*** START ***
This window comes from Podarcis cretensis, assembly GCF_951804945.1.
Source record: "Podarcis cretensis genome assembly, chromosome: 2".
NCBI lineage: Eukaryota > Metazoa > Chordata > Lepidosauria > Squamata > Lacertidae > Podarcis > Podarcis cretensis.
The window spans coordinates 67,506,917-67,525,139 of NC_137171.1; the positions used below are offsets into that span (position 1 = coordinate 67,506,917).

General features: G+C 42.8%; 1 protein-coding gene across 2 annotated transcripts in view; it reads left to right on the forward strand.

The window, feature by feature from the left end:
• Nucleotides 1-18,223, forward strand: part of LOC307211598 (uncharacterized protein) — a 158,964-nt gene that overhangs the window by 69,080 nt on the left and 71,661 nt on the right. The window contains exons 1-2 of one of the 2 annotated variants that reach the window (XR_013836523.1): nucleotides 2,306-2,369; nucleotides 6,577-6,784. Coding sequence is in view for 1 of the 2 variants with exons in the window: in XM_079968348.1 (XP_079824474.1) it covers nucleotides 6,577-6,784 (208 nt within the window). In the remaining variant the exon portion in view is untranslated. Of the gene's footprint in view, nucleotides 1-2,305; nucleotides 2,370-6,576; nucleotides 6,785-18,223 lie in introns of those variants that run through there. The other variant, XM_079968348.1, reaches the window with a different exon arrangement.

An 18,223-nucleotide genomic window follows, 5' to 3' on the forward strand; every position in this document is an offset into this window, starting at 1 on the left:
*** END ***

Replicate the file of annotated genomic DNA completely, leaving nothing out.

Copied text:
This window comes from Podarcis cretensis, assembly GCF_951804945.1.
Source record: "Podarcis cretensis genome assembly, chromosome: 2".
NCBI lineage: Eukaryota > Metazoa > Chordata > Lepidosauria > Squamata > Lacertidae > Podarcis > Podarcis cretensis.
The window spans coordinates 67,506,917-67,525,139 of NC_137171.1; the positions used below are offsets into that span (position 1 = coordinate 67,506,917).

General features: G+C 42.8%; 1 protein-coding gene across 2 annotated transcripts in view; it reads left to right on the forward strand.

The window, feature by feature from the left end:
• Nucleotides 1-18,223, forward strand: part of LOC307211598 (uncharacterized protein) — a 158,964-nt gene that overhangs the window by 69,080 nt on the left and 71,661 nt on the right. The window contains exons 1-2 of one of the 2 annotated variants that reach the window (XR_013836523.1): nucleotides 2,306-2,369; nucleotides 6,577-6,784. Coding sequence is in view for 1 of the 2 variants with exons in the window: in XM_079968348.1 (XP_079824474.1) it covers nucleotides 6,577-6,784 (208 nt within the window). In the remaining variant the exon portion in view is untranslated. Of the gene's footprint in view, nucleotides 1-2,305; nucleotides 2,370-6,576; nucleotides 6,785-18,223 lie in introns of those variants that run through there. The other variant, XM_079968348.1, reaches the window with a different exon arrangement.

An 18,223-nucleotide genomic window follows, 5' to 3' on the forward strand; every position in this document is an offset into this window, starting at 1 on the left: